I am not terribly familiar with the fine points of J-bars - we spend a brief time playing with saddles and rollers and then went back to old-fashioned stackers (for all and any kinds of kayaks). But one thing I noticed in the photo was that I couldn't see a thick wad of anything between the boat and the Jbars. It may just be that this boat carries better if some good pipe insulation is added to the bars at the bottom, to absorb the shock of the rear end bouncing around.
Another option if it is physically possible may be to move the boat a few inches forward, to reduce the bounce over bumps on the back end, but I can't tell if you actually have room to do that from the perspective on the photo.
This may be a hairline crack that no one could have ever noticed, and trailering gave it just the right hit to make itself known.
You hit it
I’d put 3/4" minicell on those racks given the bouncing that trailer is doing compared to a roof rack insulated by shocks and 4000lbs of vehicle.
ah, and on that trailer
…check to see if it’s over-sprung, as many light trailers are. OP may be able to remove a leaf from the springs, to get a softer ride.
If there is a core material, it will be
closed cell and not able to get “waterlogged.” I have a slalom boat where the deck is foam sandwiched between single layers of Kevlar and epoxy. That skin gets cracked occasionally, but no waterlogging occurs.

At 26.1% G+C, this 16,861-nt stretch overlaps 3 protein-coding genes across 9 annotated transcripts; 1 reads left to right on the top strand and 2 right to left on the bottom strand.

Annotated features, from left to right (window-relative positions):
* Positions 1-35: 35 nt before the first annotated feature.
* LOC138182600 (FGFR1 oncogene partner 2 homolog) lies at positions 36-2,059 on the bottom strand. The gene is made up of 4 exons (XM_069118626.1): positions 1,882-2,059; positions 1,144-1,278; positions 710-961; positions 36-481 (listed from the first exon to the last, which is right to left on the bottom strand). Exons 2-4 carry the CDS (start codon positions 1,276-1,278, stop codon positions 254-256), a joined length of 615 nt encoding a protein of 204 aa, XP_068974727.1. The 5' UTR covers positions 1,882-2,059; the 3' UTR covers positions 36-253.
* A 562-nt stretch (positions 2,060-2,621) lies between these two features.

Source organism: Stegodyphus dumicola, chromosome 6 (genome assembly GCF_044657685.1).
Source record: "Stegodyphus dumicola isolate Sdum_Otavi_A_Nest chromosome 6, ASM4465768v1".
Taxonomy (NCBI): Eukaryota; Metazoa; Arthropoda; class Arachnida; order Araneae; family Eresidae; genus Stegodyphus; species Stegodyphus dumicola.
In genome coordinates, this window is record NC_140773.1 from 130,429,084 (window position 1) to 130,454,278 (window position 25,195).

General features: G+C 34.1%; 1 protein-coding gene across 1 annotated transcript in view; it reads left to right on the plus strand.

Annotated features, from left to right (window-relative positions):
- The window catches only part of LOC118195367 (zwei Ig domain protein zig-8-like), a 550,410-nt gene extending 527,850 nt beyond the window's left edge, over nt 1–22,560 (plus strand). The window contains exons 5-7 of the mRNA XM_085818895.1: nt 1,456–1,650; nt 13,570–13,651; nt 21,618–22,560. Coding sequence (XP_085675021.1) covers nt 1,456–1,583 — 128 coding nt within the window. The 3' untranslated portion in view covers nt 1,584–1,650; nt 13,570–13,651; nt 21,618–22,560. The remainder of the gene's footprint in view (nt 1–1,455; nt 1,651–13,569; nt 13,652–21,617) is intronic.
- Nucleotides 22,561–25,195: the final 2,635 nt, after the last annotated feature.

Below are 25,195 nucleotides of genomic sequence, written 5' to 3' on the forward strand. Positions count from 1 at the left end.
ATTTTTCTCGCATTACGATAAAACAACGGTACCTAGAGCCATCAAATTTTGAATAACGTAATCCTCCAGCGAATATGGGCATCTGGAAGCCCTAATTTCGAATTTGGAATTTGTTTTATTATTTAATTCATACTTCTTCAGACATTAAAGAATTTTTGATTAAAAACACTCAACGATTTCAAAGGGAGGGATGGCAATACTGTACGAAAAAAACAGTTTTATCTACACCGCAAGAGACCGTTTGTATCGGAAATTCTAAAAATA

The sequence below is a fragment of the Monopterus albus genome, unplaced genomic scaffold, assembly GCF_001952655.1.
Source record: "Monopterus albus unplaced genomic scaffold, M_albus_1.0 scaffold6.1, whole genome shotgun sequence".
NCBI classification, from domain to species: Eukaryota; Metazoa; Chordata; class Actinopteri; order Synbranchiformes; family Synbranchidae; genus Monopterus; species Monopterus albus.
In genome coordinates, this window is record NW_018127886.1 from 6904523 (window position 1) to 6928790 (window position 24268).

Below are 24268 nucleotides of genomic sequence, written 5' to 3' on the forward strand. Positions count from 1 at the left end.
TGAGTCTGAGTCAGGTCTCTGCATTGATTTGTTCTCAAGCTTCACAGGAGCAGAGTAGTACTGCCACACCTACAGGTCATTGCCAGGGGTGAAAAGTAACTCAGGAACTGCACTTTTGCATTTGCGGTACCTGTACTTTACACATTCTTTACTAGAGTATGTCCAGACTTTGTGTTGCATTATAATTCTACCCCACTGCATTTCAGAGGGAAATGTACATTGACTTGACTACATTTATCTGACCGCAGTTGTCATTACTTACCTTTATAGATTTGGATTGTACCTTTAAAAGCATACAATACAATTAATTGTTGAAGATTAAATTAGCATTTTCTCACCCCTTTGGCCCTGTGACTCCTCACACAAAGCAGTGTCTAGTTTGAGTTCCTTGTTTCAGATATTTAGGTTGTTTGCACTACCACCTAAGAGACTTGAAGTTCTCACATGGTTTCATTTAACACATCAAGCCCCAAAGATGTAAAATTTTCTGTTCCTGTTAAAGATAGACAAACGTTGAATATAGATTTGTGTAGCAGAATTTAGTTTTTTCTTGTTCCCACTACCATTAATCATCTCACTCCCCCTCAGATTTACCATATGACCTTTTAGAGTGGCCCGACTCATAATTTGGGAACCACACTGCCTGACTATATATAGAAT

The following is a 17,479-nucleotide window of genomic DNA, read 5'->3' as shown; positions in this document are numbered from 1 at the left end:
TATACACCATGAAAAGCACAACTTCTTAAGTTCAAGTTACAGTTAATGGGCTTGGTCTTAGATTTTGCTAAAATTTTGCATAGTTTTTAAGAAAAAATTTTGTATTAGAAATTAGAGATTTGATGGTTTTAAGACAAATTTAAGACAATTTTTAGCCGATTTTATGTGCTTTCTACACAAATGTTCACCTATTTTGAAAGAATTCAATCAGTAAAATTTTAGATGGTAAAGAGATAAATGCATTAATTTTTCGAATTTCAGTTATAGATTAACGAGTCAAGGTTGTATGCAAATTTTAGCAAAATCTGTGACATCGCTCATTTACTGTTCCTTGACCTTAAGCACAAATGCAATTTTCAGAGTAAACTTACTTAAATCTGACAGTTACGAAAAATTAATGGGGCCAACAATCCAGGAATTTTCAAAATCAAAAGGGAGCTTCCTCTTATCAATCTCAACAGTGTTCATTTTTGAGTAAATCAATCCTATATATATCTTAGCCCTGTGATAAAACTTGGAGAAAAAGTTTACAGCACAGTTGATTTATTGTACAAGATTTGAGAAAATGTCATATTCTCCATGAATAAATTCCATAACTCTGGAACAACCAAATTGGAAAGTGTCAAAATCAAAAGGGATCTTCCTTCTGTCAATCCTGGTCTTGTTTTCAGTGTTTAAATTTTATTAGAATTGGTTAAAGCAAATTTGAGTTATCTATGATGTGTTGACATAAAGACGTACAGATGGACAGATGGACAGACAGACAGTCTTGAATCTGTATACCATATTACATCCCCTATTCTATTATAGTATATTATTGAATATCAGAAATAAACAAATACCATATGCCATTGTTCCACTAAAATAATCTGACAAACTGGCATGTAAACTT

Also, claims by some that damage to a Kevlar hull will result in water soaking all through the laminate are false. It just does not happen. Cloths encapsulated in epoxy or vinylester resin do not get “waterlogged.”
Celia cited the possibility that small amounts of water could get into delaminated areas. That can happen, but it’s no great problem as long as the boat is dried out and repaired within a reasonable period of time. Reasonable means within a few months.
I have a Current Designs Solstice GT that I bought used from Rutabaga in 1996 with a similar mark like your first picture, and another one three times as big.
The kayak had been used in their outdoor program and had seen rough handling in the two or three years before it came to me.